Cover of In Flames by Erin ZarroIt took me about a month to get my anthology, In Flames, put together and up at Smashwords.  It was a learning experience.  I’m very happy with it, and I did everything myself, even the cover!  I feel good.  I feel like the months I spent not revising were put to good use.  But even more importantly, it kept my hand in it even when I wasn’t feeling up to anything intricate.  It saved my sanity, too.

So, if you’re curious, you can download In Flames at Smashwords at: https://www.smashwords.com/books/view/349458.

I’m still in pain, but I’m back to writing fully again.  I still don’t have a diagnosis, either, but that really doesn’t matter.  I was able to come back to writing, opening a window I never knew existed.  And that’s enough for now.

If You Liked… Temeraire

Naomi Novik Blood of Tyrants coverAmazon can give you recommendations, but it can’t tell you why or zero in on specific aspects of a book. To do that, you need a human (for now, anyway). So here we go…

Last week saw the release of the latest book in Naomi Novik’s Temeraire series, Blood of Tyrants. (If you’re not familiar with Temeraire, here it is in a nutshell: Napoleonic Wars with dragons.) To celebrate, I’m devoting this “If you liked…” post to Naomi Novik.

If you liked…

  • The dragons. I will assume you’ve read Anne McCaffrey. (If not, get thee to a bookstore immediately and look for Dragonflight!) Havemercy by Jaida Jones and Danielle Bennett does something a bit different — their dragons are clockwork, in an alternate Russia, bordering an alternate China. On my TBR list are Tooth and Claw by Jo Walton and Dragon’s Keep (YA) by Janet Lee Carey.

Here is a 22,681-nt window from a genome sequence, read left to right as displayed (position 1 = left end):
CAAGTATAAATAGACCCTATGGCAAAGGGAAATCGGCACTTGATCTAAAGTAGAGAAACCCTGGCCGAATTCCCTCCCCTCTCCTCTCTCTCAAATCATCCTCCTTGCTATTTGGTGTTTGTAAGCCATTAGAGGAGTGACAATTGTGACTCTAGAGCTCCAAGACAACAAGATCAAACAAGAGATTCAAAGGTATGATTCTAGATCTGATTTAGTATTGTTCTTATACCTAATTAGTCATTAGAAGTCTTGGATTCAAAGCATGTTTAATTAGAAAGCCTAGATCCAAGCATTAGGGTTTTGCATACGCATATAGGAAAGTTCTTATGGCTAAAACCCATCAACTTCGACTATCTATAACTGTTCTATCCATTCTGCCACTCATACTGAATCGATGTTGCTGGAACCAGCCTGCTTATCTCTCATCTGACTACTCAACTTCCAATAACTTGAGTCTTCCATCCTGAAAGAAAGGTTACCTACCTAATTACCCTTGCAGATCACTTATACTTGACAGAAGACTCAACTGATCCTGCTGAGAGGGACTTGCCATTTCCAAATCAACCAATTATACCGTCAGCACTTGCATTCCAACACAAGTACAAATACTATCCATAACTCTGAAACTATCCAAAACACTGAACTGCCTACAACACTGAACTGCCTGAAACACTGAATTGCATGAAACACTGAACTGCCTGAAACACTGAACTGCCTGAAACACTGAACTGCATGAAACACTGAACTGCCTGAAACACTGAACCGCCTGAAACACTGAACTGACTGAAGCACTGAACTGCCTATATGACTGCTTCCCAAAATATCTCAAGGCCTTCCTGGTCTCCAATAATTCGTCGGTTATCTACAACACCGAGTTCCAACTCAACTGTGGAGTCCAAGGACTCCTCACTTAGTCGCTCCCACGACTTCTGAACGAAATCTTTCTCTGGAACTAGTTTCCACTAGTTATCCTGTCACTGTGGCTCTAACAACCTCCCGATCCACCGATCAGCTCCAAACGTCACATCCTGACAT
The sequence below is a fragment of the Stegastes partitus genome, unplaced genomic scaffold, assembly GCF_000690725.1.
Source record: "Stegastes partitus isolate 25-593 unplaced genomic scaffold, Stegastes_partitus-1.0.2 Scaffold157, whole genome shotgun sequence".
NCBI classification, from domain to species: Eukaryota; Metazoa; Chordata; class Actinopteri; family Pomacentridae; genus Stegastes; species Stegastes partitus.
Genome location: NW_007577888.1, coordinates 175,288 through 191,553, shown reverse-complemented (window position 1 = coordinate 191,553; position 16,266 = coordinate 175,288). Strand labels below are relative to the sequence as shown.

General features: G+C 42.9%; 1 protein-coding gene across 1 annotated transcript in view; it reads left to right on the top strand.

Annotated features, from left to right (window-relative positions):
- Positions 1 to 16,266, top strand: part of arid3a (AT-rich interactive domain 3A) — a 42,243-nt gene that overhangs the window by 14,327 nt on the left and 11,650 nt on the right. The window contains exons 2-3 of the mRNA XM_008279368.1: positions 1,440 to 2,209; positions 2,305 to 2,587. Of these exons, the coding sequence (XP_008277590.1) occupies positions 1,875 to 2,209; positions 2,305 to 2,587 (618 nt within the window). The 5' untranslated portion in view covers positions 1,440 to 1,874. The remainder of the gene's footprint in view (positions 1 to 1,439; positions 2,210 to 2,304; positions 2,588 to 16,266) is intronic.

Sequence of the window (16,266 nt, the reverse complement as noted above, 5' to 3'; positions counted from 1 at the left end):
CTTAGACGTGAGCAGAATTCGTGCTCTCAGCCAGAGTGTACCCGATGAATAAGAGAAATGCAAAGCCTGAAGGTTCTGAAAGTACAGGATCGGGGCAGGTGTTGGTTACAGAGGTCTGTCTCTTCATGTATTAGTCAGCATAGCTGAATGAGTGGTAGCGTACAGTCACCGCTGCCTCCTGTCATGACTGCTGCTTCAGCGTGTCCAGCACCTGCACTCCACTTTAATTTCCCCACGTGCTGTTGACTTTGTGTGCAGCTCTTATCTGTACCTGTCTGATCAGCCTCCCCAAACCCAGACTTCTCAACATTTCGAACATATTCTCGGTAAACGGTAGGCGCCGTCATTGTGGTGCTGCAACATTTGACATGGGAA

• The Regency setting. Mairelon the Magician and Magician’s Ward by Patricia C. Wrede are fabulous. A teenaged street urchin meets a street magician who’s more than what he seems. Shenanigans ensue. (YA, but don’t let that stop you!) On my TBR list: Shades of Milk and Honey by Mary Robinette Kowal.
  • The social graces (but not necessarily the Regency part). The Fox Woman by Kij Johnson is set in ancient Japan, a time and place as strongly bound by etiquette as Regency England. Melusine by Sarah Monette is a secondary-world story, but it’s still largely about court graces and politics. I believe Tooth and Claw qualifies here as well, along with Swordspoint by Ellen Kushner.
  • The ships. I’ve seen the Temeraire books described as owing much to the Aubrey/Maturin series by Patrick O’Brian, but somehow I missed reading these…odd, given my childhood love of books about the sea and Arthur Ransome in particular. On to my TBR list they go….
  • The human-animal bond. Temeraire is highly intelligent, but he doesn’t think like a human. Still, the bond between him and Laurence is one of my favourite things about these books. For a bond where the animals are much more animal-like, I’ll put in another plug for A Companion to Wolves by Sarah Monette (yes, again) and Elizabeth Bear.

Your turn! What can you recommend for people who enjoyed Temeraire?

If you liked this post, you might also enjoy If You Liked… A Game of Thrones and If You Liked… Neil Gaiman.

 

Your Turn: SFF Writers of Colour

It’s a holiday Monday here in Canada, so instead of me talking, I’m turning the blog over to you.

I’m pretty good at seeking out SF&F by women and LGBTQ-themed speculative fiction. But I know that one area where I could be doing better is in reading SF&F by writers of colour.

So I’m looking for book recommendations. Who have you read? Who’s on your radar or your TBR list?

If you can’t think of any authors of colour, how about books that star characters of colour (main characters, not supporting characters) or that are built on mythologies and histories that are not Western? (And yes, I realize this brings up the whole question of appropriation, which is why I’m looking primarily for authors of colour.)